PNS — The Philippine Rice Research Institute (PhilRice) and its branch stations can produce the foundations of certified seeds that will be planted to rice farms nationwide for the next cropping seasons.
“Certified seeds are produced from breeder, foundation, and registered seeds. We will plant these basic seeds to 300 ha to secure enough supply of certified seeds,” PhilRice Executive Director Ronilo A. Beronio said.
According to Beronio, PhilRice with a mandate to produce breeder, foundation, and registered seeds of rice varieties of breeding institutions, allotted almost 42 ha and 243 ha for foundation and registered seed production, respectively.
Beronio said the Institute will produce a yield of 56,971 bags at 20 kg per bag this wet season enough to produce certified seeds, which will be planted to country’s projected harvested area of 4,718,385 ha in 2011.
PhilRice offers different varieties of each seed class, which include IR64, IR42, PSB Rc10, Rc14, Rc18, Rc28, Rc68, Rc74, Rc82, Rc96, and Rc98.
Moreover, varieties such as NSIC Rc9, Rc11, Rc118, Rc120, Rc122, Rc128, Rc130, Rc138, Rc140, Rc142, Rc146 will be planted in the Institute’s seed production area being managed by the Income Generation Office.
Cultivated following best farm management practice, PhilRice-produced varieties also include NSIC Rc150, Rc152, Rc154, Rc156, Rc158, Rc160, Rc182, Rc184, Rc188, Rc190, Rc192, Rc194, Rc212, NSIC Rc214, Rc216, and Rc222.
Meanwhile, prices per kilo are pegged at P80 for foundation seeds; P40, registered; and P30, certified.
“Although we have a stable supply of basic seeds, we need the help of certified seed growers as they are responsible for producing certified seeds to reach the farmers,” Beronio said.
Aside from foundation and registered seed production, PhilRice produces hybrid seeds such as NSIC Rc202H, Rc204H, Rc136H, and PSB Rc72H in its almost 16 ha with expected yield of about 700 bags at 18 kg per bag. Every kilo of hybrid seeds costs P195.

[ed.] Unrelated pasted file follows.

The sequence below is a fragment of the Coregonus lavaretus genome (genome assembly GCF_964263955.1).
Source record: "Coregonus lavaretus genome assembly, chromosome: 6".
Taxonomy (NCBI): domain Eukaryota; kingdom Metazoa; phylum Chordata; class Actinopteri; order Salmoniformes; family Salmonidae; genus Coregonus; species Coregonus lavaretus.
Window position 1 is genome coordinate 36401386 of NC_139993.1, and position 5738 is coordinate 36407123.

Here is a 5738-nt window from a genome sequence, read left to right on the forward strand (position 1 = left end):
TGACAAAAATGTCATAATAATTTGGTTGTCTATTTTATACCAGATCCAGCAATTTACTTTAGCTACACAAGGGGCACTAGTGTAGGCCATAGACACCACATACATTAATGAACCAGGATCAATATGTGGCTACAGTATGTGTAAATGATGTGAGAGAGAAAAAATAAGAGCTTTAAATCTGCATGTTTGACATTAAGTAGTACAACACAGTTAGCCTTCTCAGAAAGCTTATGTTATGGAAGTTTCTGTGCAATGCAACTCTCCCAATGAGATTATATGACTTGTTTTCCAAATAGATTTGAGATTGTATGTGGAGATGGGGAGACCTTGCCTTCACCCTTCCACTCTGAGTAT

To help attain the country attain rice self-sufficiency, Beronio encourages farmers who still plant home-saved seeds to shift to certified seeds and to only buy seeds from accredited seed growers and seed companies.
Studies show certified seeds have a 10 percent yield advantage over the ordinary seeds as certified seeds have good survival rate and root anchorage leading to higher yield. Certified seeds also have passed the laboratory screening for seed purity and been given a blue tag by the Bureau of Plant Industry-National Seed Quality Control Services (NSQCS).
Beronio, urging farmers to buy quality seeds, said NSQCS provides tags to seeds that have met the Bureau’s stringent screening. He said that that registered seeds, in which certified seeds are produced, carry a green tag while foundation seeds, in which the registered seeds are derived, carry a red tag.
Furthermore, breeder seeds with white tags are used for foundation seed multiplication. These seeds are produced by breeding institutions such as the International Rice Research Institute, University of the Philippines Los Baños, and PhilRice.